This course introduces and investigates the use of current technologies in law firm practice.

LAW 6514 International and Foreign Legal Research
Spring, 2 credits. Instructor: Thomas Mills
The practice of law continues to become ever more dependent upon a clear understanding of the global context in which it occurs. This course provides an overview of sources, methods, and strategies for researching international and foreign law. Topics to be covered include the various legal systems of the world, public and private international law, the European Union, and the United Nations. The course will be delivered through lectures and hands-on exercises. Selected readings will be available online and on reserve; there is no required textbook. There will be a series of assignments and a final research project in lieu of a final exam. Foreign language ability is not required.

LAW 6739 Online Legal Research and Resources
Spring, 1 credit. Instructor: Amy Emerson
Take your research skills beyond the basics of Lawyering. This course provides an overview of the resources, methods, and strategies necessary to conduct efficient and effective online legal research for upper level courses and employment. Students will learn when and how to use various databases while considering their relationship to each other and to traditional print sources. The course will be delivered through interactive lectures and hands- on exercises. Internet access will be provided in the classroom. Selected readings will be available through the course website and on reserve; there is no required textbook. There will be a series of assignments and a final research project tailored to students’ individual interests.

 

nosferatu

Enter our research competition to win a $25 gift card to the Cornell Store! The rules are easy: email the answer to the question below to mjw332@cornell.edu by midnight on October 31. We will draw a winner from the pool of correct answers next week and announce it on the blog.

The Problem:

Bill Compton, a Louisiana prisoner and vampire, is claiming the prison where he is serving his sentence is violating his civil rights. Compton asserts that as Vampire King of the State of Louisiana, he has been barred from practicing his religion related to his role as leader of the vampires, which includes access to necessary food items such as real human blood rather than the Tru Blood synthetic bottled version that the prison has provided him.

Compton’s civil rights suit was rejected in district court on summary judgment and he appealed that decision in a federal circuit court. That court subsequently dismissed his claim as frivolous and noted that the suit counted as a “strike” under 28. U.S.C. 1915.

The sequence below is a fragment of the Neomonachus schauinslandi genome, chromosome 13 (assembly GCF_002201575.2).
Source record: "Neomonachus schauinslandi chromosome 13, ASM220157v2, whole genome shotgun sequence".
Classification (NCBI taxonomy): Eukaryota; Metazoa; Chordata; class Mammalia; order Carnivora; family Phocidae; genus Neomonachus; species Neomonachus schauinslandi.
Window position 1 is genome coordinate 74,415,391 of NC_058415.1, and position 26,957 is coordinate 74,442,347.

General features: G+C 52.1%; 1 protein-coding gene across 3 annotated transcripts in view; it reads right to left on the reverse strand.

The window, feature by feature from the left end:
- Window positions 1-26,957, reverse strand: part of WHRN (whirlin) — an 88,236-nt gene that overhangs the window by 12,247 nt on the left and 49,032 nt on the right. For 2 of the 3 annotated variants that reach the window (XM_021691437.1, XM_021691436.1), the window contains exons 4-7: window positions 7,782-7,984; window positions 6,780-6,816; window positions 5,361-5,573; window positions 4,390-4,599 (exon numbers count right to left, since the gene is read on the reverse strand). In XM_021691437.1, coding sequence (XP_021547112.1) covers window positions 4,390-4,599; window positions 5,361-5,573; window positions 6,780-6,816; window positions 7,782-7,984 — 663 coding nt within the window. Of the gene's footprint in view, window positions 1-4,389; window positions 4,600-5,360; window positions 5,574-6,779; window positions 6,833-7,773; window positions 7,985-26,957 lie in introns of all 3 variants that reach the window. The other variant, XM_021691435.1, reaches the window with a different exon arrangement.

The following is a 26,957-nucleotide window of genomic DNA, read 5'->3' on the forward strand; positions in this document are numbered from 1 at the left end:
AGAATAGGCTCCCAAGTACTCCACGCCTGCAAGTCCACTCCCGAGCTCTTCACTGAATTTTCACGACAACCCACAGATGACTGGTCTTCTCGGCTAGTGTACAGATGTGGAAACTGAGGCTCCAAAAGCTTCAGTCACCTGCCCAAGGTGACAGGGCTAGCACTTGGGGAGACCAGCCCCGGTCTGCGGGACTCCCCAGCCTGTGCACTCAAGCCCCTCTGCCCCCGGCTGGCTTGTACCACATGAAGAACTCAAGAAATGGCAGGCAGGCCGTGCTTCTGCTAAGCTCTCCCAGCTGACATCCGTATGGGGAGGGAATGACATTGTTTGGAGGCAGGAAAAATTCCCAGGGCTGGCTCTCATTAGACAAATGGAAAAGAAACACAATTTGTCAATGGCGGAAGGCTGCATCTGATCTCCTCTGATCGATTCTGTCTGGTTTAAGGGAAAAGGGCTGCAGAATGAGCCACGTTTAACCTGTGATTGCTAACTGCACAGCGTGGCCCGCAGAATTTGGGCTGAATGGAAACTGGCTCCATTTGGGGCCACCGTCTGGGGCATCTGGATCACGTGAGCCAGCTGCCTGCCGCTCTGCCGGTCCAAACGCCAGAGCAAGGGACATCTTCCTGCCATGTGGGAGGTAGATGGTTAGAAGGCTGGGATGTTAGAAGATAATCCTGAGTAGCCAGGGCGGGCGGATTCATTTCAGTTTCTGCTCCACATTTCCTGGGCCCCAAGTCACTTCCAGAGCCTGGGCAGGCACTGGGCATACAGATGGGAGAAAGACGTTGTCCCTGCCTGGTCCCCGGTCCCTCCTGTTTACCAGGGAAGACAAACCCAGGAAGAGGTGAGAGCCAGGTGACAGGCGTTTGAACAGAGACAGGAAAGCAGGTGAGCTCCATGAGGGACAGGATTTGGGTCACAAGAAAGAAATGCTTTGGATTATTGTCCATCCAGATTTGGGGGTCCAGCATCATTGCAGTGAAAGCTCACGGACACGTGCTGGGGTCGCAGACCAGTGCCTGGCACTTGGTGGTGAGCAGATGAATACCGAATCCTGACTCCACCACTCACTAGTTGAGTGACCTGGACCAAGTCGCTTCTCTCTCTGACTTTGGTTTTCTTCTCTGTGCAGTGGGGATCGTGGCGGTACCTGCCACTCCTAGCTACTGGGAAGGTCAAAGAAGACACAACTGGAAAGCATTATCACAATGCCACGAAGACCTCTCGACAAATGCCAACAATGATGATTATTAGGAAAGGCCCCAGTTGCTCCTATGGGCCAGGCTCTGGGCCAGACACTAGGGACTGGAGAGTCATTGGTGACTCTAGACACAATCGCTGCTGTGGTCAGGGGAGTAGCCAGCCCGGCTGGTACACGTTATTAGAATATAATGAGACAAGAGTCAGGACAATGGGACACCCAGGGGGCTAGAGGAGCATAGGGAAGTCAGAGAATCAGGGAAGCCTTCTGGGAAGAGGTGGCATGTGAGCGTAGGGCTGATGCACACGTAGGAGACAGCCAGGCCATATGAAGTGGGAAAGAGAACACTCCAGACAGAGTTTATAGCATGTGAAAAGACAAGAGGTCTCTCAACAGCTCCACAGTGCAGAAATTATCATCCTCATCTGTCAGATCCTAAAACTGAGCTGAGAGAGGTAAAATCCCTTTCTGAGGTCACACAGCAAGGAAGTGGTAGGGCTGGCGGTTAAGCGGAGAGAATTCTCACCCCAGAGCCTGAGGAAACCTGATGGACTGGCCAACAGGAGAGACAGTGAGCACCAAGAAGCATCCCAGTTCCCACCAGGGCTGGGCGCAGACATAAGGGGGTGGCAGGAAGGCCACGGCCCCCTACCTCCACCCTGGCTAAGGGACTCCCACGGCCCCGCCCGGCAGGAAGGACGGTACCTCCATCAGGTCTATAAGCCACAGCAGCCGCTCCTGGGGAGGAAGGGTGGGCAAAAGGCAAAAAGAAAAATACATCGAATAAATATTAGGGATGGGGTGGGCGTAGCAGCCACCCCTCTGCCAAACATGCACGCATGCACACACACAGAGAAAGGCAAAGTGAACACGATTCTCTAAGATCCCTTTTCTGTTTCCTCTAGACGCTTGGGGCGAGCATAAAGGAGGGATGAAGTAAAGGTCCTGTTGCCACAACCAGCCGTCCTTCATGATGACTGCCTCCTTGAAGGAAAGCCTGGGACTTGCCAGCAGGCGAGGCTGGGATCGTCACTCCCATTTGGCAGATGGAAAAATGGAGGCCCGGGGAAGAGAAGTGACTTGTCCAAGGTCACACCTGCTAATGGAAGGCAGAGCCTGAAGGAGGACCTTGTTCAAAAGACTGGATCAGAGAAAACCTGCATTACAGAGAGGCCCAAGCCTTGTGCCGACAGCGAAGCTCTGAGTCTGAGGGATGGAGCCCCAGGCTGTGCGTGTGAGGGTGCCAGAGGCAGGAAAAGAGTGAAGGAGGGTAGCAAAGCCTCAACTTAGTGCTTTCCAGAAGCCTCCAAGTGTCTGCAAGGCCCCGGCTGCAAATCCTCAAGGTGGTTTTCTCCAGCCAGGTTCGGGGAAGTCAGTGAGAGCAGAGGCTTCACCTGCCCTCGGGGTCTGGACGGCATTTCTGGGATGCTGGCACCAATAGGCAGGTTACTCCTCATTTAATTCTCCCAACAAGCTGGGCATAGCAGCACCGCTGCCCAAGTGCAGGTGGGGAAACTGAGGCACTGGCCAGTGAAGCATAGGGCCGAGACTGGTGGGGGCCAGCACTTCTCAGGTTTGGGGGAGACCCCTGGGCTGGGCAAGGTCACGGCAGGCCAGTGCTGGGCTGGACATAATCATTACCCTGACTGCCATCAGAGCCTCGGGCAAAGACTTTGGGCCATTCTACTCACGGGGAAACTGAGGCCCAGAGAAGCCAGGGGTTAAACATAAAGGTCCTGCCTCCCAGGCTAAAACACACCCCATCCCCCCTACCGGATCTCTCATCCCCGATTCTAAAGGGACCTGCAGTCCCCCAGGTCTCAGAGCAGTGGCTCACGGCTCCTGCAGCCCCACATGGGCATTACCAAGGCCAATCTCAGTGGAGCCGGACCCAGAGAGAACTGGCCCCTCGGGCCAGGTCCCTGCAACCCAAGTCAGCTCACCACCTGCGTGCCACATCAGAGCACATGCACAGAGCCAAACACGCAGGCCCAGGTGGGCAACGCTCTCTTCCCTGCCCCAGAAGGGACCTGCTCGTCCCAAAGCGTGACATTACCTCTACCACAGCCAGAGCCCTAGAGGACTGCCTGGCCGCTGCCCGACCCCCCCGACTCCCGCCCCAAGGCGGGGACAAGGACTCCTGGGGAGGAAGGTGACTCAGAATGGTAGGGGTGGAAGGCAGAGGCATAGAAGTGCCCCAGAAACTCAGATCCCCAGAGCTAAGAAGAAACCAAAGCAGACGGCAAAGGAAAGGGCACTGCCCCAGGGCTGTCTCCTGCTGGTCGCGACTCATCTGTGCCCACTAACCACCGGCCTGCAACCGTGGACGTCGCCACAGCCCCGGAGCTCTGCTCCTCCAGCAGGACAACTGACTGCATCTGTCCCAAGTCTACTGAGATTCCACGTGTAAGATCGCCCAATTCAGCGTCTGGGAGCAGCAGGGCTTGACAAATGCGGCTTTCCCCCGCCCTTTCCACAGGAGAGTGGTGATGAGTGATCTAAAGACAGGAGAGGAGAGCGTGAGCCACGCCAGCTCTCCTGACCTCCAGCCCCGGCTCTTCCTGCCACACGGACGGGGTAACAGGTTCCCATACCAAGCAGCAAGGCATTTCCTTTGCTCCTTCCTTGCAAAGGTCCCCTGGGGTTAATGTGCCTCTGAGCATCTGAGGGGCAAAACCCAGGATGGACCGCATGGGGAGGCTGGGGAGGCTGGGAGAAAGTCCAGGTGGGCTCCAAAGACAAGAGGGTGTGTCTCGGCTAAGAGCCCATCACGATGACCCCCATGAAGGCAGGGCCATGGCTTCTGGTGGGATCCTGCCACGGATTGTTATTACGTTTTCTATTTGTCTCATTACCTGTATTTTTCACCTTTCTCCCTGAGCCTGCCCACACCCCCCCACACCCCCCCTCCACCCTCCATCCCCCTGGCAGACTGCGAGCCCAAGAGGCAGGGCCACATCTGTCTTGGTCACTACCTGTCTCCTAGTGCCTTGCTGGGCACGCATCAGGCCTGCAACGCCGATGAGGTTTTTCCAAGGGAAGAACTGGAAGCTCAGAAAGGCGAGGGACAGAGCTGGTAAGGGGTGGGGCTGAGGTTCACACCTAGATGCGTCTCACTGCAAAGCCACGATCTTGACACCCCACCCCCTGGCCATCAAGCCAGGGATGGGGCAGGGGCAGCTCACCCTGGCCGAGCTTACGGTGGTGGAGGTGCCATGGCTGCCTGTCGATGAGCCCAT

Locate a factually similar case involving a self-proclaimed vampire that inspired the story above. Send in the name of the case and the citation to mjw332@cornell.edu by midnight, October 31 for a chance to win the $25 Cornell Store gift card.

Professor Robert C. Hockett has been exploring the idea of using eminent domain as a way to relieve underwater mortgages in several of his recent publications. The research is more than just theory, as the city of Richmond, California took steps this summer to put such a plan into action, while several other municipalities are exploring the idea as well.

The Scholarship@Cornell Law repository is featuring one of Professor Hockett’s recent publications on this topic titled: “A Federalist Blessing in Disguise: From National Inaction to Local Action on Underwater Mortgages”, originally appearing in the Harvard Law and Policy Review earlier this year and co-authored with John Vlahoplus of the advisory firm Mortgage Resolution Partners.

The abstract describes the paper as:

Taking “the measure of the national mortgage debt overhang problem as a cluster of local problems warranting local action. It then elaborates on one form of such action that the localized nature of the ongoing mortgage crisis justifies – use of municipal eminent domain authority to purchase underwater loans, then modify them in a manner that benefits debtors, creditors, and their communities alike.”

For more on the latest scholarly articles from Professor Hockett and the rest of the law school faculty visit the repository at Scholarship@Cornell Law.

Despite the government shutdown the Supreme Court began its new term last week. To kickoff the start of the new session we’ve collected a few helpful resources and links for tracking the latest SCOTUS news and developments:

  • SCOTUSblog – considered one the premier destinations for up to date information and analysis.
  • LII Supreme Court Bulletin - Cornell’s Legal Information Institute provides previews of the 2013-2014 term as a whole as well as previews and commentary of upcoming individual cases.
  • PBS does a great job of covering the Court, posting both articles and commentary from the Newshour.
  • For many years, Nina Totenberg has been recognized for her coverage of the Court. Follow her on Twitter at @NinaTotenberg.

The Law Library will have reduced hours during fall break from October 12 -18.

Monday – Friday:   8:00 a.m. – 5:00 p.m.

Reference Hours:  9:00 a.m. – 5:00 p.m.

Weekends:             Closed